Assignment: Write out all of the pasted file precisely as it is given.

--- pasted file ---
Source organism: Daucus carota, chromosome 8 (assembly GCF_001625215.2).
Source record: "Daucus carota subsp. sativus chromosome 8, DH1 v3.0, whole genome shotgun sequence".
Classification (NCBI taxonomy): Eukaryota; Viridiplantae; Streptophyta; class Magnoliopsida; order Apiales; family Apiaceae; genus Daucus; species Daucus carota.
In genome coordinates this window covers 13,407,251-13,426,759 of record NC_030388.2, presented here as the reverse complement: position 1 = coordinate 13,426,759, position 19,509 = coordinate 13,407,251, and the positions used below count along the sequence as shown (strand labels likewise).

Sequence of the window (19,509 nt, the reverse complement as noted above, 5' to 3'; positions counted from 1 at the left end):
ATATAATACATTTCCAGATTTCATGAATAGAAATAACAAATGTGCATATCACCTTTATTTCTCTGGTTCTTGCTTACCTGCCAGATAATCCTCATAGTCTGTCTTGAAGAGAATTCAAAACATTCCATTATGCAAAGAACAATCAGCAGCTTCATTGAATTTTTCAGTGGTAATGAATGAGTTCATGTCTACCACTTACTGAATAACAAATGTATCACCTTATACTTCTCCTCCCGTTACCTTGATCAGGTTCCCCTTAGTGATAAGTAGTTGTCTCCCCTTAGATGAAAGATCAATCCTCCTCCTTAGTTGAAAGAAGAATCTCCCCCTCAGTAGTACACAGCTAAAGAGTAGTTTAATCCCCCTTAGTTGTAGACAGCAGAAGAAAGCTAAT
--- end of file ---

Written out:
Source organism: Daucus carota, chromosome 8 (assembly GCF_001625215.2).
Source record: "Daucus carota subsp. sativus chromosome 8, DH1 v3.0, whole genome shotgun sequence".
Classification (NCBI taxonomy): Eukaryota; Viridiplantae; Streptophyta; class Magnoliopsida; order Apiales; family Apiaceae; genus Daucus; species Daucus carota.
In genome coordinates this window covers 13,407,251-13,426,759 of record NC_030388.2, presented here as the reverse complement: position 1 = coordinate 13,426,759, position 19,509 = coordinate 13,407,251, and the positions used below count along the sequence as shown (strand labels likewise).

Sequence of the window (19,509 nt, the reverse complement as noted above, 5' to 3'; positions counted from 1 at the left end):
ATATAATACATTTCCAGATTTCATGAATAGAAATAACAAATGTGCATATCACCTTTATTTCTCTGGTTCTTGCTTACCTGCCAGATAATCCTCATAGTCTGTCTTGAAGAGAATTCAAAACATTCCATTATGCAAAGAACAATCAGCAGCTTCATTGAATTTTTCAGTGGTAATGAATGAGTTCATGTCTACCACTTACTGAATAACAAATGTATCACCTTATACTTCTCCTCCCGTTACCTTGATCAGGTTCCCCTTAGTGATAAGTAGTTGTCTCCCCTTAGATGAAAGATCAATCCTCCTCCTTAGTTGAAAGAAGAATCTCCCCCTCAGTAGTACACAGCTAAAGAGTAGTTTAATCCCCCTTAGTTGTAGACAGCAGAAGAAAGCTAAT